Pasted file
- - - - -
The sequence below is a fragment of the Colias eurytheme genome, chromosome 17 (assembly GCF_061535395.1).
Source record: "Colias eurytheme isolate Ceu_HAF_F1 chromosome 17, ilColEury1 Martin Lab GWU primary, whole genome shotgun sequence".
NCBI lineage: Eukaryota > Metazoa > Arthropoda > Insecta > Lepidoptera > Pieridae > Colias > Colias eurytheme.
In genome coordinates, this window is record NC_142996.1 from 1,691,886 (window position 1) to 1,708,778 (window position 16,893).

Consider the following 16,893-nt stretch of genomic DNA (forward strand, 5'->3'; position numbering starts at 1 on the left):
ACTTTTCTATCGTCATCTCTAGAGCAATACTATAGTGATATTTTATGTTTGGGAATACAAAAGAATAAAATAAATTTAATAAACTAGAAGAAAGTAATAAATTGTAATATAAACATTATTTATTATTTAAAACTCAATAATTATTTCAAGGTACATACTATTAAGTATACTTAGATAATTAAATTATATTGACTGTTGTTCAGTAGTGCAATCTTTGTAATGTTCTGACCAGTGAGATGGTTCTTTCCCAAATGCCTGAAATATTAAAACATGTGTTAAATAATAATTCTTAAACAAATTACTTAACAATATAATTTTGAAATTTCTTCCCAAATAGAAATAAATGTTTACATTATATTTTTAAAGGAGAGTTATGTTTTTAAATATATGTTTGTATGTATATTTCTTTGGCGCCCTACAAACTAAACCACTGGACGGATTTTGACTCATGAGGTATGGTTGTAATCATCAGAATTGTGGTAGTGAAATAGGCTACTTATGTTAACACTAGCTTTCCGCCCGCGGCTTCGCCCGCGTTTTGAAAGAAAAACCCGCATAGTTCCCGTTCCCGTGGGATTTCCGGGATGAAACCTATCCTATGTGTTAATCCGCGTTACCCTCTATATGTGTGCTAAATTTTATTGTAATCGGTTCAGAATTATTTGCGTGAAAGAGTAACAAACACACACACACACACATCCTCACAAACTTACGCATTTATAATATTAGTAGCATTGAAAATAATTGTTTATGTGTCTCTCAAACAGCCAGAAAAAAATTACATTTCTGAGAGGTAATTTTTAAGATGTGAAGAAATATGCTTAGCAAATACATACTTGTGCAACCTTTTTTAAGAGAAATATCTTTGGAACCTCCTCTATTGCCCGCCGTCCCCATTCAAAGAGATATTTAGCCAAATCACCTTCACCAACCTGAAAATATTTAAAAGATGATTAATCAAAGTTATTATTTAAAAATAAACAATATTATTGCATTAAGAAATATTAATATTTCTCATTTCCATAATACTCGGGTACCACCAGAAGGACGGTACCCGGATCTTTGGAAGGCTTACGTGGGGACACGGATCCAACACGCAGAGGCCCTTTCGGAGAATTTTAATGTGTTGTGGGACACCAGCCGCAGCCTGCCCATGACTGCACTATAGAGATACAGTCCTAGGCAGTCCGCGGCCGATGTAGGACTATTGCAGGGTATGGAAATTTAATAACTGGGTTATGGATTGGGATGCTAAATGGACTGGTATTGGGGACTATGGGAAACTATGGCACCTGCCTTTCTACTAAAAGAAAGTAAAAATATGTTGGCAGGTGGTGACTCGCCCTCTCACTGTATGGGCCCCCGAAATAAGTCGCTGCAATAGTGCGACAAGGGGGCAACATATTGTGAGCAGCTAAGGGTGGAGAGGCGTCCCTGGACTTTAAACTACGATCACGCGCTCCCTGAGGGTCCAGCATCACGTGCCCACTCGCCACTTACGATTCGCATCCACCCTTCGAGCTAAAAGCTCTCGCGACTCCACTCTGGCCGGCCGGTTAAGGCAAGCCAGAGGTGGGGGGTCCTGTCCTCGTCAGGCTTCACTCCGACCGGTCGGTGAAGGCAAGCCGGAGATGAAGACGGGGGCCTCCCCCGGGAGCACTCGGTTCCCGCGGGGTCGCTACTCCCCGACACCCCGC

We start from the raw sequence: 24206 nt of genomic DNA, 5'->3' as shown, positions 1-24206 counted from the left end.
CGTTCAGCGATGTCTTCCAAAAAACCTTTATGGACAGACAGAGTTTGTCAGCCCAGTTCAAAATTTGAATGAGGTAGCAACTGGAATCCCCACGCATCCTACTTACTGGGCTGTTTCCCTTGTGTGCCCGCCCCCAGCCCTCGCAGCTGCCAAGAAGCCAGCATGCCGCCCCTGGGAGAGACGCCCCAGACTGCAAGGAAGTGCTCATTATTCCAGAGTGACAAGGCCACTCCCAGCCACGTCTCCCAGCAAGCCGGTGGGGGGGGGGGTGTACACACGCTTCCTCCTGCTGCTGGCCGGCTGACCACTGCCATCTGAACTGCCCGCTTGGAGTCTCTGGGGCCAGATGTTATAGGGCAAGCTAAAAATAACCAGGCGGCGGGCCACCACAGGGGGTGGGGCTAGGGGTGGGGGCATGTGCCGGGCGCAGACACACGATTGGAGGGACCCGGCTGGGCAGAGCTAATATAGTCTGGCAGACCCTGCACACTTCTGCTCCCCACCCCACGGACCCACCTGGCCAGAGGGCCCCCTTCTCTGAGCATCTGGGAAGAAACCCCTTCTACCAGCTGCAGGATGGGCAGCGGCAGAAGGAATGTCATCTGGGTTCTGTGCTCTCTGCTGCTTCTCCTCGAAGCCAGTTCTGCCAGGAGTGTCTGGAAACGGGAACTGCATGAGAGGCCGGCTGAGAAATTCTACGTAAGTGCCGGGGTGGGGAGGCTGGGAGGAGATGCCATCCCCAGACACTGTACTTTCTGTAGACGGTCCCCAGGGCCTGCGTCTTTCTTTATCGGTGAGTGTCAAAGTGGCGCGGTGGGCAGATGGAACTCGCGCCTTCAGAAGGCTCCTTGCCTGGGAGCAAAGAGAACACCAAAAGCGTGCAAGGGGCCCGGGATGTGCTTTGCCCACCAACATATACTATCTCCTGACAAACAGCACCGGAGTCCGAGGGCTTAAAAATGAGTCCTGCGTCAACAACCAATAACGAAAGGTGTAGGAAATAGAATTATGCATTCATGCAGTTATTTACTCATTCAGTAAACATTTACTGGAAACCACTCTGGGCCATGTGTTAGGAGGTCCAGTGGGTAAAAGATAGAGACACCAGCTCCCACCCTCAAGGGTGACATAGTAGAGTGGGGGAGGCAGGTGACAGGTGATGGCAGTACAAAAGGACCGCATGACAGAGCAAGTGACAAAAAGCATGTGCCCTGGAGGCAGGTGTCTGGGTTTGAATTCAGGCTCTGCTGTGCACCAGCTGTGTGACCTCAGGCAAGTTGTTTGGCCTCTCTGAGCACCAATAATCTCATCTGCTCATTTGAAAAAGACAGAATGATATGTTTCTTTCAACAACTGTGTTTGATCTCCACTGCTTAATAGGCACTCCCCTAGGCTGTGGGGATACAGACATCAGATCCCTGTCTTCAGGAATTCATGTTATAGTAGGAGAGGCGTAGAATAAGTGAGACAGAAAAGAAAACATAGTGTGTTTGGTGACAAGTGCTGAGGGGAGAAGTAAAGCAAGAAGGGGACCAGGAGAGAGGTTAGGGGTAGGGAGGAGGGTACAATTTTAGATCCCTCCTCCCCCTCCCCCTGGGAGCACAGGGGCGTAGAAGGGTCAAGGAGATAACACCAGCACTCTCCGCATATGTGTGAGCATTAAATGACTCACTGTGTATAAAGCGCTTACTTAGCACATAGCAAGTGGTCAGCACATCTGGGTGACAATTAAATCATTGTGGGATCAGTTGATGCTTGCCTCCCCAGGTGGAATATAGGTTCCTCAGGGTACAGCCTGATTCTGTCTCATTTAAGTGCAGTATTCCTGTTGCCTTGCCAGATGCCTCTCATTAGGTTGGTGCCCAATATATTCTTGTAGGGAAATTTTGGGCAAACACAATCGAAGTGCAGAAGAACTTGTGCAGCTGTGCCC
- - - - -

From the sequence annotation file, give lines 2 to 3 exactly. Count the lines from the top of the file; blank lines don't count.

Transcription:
Source record: "Colias eurytheme isolate Ceu_HAF_F1 chromosome 17, ilColEury1 Martin Lab GWU primary, whole genome shotgun sequence".
NCBI lineage: Eukaryota > Metazoa > Arthropoda > Insecta > Lepidoptera > Pieridae > Colias > Colias eurytheme.